VS 2008 WebApp: "It is an error to use a section registered as allowDefinition='MachineToApplication' beyond application level."

Note: I'm fairly new to Visual Studio's approach to web application development, so please be patient while I figure out how it relates (or parallels) PHP or Java development.  (Or not: it can be completely different; I'm just getting started here!)  Your kind help is really appreciated here!

This really neat-o web app has fallen into my lap, and it includes all sorts of plug-ins and stuff, such I cannot (with any degree of success) move the WebApp from the VS2008 development machine to my (more modern) VS2010 dev machine.  As I come to understand Visual Studio's approach to web application development, this may change.  But that's not the problem: it's just the environment.

(The application is broken, and needs a few debugging runs to figure out where code needs adjustment to take into account changes to the business model, to adapt the WebApp to meet new requirements in our ever-changing business.)

Here's the problem: In order to debug this WebApp, I need to successfully compile it: to this end I click the green arrow button (labelled "Start Debugging") and Visual Studio begins to chug along, compiling the application.  It builds, then Validates Web Site, then breaks at a line "<authentication mode="Windows"/>" in the [web.config] file, giving me the following error
It is an error to use a section registered as allowDefinition='MachineToApplication' beyond application level.  This error can be caused by a virtual directory not being configured as an application in IIS.

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This is a bit frustrating, as I'm running in debug in Visual Studio.  I realize it's running a local instance of the ASP.Net Development Server, but it's fouling on machine-generated code!  VS builds that - it's right under the paragraph:
       The <authentication> section enables configuration 
       of the security authentication mode used by 
       ASP.NET to identify an incoming user. 

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...and since none of my predecessors have ever documented the first line of code ("...if it was difficult to write, it should be difficult to understand..."), I figure that Visual Studio is responsible for pretty much everything in the [web.config] file.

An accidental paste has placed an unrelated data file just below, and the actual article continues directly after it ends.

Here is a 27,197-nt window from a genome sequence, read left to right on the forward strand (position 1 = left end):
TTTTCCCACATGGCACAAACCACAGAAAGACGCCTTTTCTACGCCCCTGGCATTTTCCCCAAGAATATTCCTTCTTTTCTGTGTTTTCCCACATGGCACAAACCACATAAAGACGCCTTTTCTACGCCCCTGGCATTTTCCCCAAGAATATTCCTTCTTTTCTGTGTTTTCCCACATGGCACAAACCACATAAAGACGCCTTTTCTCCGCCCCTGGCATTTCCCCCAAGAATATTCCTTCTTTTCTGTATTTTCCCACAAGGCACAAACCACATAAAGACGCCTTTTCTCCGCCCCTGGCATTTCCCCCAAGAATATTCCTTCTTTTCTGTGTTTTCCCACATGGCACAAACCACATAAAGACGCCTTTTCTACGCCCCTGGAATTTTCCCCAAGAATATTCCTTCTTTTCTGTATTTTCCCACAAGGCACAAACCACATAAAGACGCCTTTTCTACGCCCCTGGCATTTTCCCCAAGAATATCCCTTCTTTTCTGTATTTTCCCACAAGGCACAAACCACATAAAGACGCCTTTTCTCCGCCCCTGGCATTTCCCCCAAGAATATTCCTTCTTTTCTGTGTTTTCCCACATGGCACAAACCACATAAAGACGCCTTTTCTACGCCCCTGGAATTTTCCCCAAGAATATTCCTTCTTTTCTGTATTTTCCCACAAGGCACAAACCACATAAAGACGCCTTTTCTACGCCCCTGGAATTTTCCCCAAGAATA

In previous experience with Visual Studio, I just hit the green (arrow) button, the app churns in the compiler for a few seconds or so, then everything runs (normally) until we hit the first breakpoint (or error).  Only this is blowing up before it ever gets started.  Have I missed something, or did I do something wrong?  Or is there a step in the Visual Studio WebApp development that I've missed?

I'm seriously confused, and not a little frustrated.  Thanks for your time and attention!
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LongFistAuthor Commented:
Okay, so I went hunting down into the file structure to find the duplicate [web.config] file and found it in the application's [PrecompiledWeb\{%ApplicationName%}] folder.  VS apparently "backs up" the [web.config] file in there for some reason, but doesn't realize that IIS (or ASP.Net Development Server) will fail to execute because it's in there.

Note to self: the [web.config] file in the Application (Dev) Folder is fine: if you see this error most likely it's because there is a backup [web.config] file somewhere in the subfolders there: this file must be eradicated.  (I myself renamed it to [web.config.backup.2013.09.13] to note that it *was* a backup, and the app went on to fail against a "Could not load the assembly '{%CustomAssemblyName%}'. Make sure that it is compiled before accessing the page." - but this was progress!  Yayy!

A ['B'] Grade?  Well, the links were a big help, yes, but they were very "one size fits all", and didn't really relate directly to the situation described in the problem above.  If someone had said "I'll bet you have more than one [web.config] file in your project's file structure - go look for that and eliminate it" I might have graded it a bit higher.  The confusion lies in all of the references to IIS in those articles: Do we (as developers) really need to configure IIS when trying to run/debug and application from the Visual Studio Editor/IDE?  And how would we (the noobs to Microsoft's Visual Studio) achieve this?

There's no doubt about it: I need to learn a *LOT* more about this development platform, and all of the quirks that I'm likely to encounter.  But I'm a huge step closer to making things work!  Thank you ever so much!!!
Excellent I'm glad this helped you out.
I appreciate your open and honest feedback as well.  
Happy coding and have a great day :)
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